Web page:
5 Tips for Keeping Your Sexual Health in Check

5 Tips for Keeping Your Sexual Health in Check

For women, keeping your sexual health in check is important because it impacts your overall health. It’s important to stay in tune with your body and listen to what it’s telling you so you will be aware when something is amiss. Simple actions like taking supplements and speaking with a doctor can make a great impact on your overall sexual health.

1. Exercise

Exercising on a consistent basis is important because exercising puts you in a better state of mind and encourages good digestive health. Being in a good mental state and having a well-working digestive system is important because both play a large role in your sexual health.

2. Wash Your Hands

Washing your hands is important in all aspects of your health, including your sexual health. Women are constantly on the go, moving from one task to the next, so it might be easy to skip washing your hands or only wash your hands before you eat. However, you should be washing your hands frequently to prevent illness and to eliminate the spread of germs. Germs will impact all areas of your health, even your sexual health, so it’s crucial to limit the amount of germs your body comes in contact with.

3. Eat Well

There’s no quick fix for the “heartburn” that comes with sex. However, a little proactive healthy eating can go a long way. Eating plenty of fruits, vegetables, fiber, and protein will help improve your sexual health, and it’s smart to eliminate how much fatty and sugary foods you eat.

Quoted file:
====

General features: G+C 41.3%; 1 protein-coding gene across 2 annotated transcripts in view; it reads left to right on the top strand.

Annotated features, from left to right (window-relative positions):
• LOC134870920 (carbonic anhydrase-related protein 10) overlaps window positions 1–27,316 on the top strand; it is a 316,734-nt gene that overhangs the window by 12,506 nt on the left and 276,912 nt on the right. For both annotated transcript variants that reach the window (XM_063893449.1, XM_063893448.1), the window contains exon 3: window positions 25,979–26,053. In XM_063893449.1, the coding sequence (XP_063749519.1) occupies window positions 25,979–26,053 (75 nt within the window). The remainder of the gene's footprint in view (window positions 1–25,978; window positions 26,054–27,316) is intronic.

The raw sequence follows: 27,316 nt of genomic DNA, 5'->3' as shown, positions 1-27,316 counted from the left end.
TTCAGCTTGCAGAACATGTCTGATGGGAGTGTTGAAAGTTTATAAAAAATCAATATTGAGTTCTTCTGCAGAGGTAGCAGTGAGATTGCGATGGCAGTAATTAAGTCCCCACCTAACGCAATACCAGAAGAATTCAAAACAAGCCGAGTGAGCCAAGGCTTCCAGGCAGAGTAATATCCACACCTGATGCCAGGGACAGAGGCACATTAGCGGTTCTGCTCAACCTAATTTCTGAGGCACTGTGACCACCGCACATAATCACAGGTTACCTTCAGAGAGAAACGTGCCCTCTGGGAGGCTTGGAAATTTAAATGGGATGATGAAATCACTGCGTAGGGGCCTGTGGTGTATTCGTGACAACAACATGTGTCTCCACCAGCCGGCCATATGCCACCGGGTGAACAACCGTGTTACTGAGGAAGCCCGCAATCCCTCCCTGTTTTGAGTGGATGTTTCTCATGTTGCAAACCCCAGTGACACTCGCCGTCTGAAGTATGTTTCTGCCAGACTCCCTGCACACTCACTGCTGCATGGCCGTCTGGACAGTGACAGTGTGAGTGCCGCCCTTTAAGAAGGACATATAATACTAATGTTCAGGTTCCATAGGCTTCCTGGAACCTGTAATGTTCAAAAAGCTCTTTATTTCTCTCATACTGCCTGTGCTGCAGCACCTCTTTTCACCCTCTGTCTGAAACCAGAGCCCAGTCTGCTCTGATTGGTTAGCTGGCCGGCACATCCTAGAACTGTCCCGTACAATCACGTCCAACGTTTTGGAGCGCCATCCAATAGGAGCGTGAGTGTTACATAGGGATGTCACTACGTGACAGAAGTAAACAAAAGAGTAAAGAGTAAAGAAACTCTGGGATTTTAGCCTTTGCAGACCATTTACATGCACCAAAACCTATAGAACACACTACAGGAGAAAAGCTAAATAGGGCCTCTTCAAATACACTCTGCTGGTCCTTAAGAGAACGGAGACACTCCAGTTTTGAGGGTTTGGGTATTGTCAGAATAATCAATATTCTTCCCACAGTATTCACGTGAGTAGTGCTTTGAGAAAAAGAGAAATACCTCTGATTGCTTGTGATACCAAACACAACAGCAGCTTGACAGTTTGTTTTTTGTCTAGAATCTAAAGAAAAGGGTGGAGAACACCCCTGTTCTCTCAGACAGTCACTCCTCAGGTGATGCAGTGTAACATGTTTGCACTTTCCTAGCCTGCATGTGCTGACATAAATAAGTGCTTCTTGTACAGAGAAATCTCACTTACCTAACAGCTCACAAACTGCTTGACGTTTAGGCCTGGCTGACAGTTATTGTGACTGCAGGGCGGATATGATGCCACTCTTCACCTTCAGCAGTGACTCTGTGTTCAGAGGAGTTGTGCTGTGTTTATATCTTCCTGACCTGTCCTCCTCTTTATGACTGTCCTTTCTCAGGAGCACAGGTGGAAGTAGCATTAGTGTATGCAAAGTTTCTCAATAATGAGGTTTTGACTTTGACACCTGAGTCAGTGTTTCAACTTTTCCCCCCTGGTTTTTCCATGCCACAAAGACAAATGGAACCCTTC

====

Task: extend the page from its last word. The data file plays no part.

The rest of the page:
4. Use Probiotic Supplements

Whether or not you’re feeling down and out from a bad date, there’s a pretty easy fix: A probiotic supplement may be your new best friend. Probiotics are ‘good’ bacteria that help promote healthy and good bowel movements.

5. Talk to Your Doctor

If you’re experiencing pelvic pain on a regular basis, or are unsure about what’s going on, make sure you speak to your health care provider about sexual health. There are several conditions that may be going undiagnosed or misdiagnosed, including endometriosis, uterine fibroids, vulvovaginal atrophy, fibroids, or adenomyosis.

While it’s not exactly the most pleasant thing to discuss in a doctor’s office, it’s important to get screened for STIs. While most people can take the non-contraceptive route, more and more health clinics are offering women a standing order to test for cervical and breast cancer, gonorrhea, chlamydia, herpes, HPV, and syphilis. There are also clinics dedicated solely to genital health. Most of these provide a vaginal HIV test, breast cancer and STD testing, and pap tests, as well as pap smears and HPV tests, and most are able to do a vaginal swab. In addition, you should get a pap smear every three years starting at age 21, and every five years starting at age 30 if a woman has had any vaginal intercourse in the past three years.

Menopause can be a major mood-killer, as well as a major trigger of inflammation in the body. Improving overall hormone balance is a good way to increase sexual satisfaction. New research shows that it’s not just enough to add omegas-3-rich foods to your diet.

When your gut is out of whack, you can’t even think about doing the deed! Drink lots of water to keep your body hydrated and clear-headed, and stay away from alcohol, which can dehydrate you and keep you from having sex!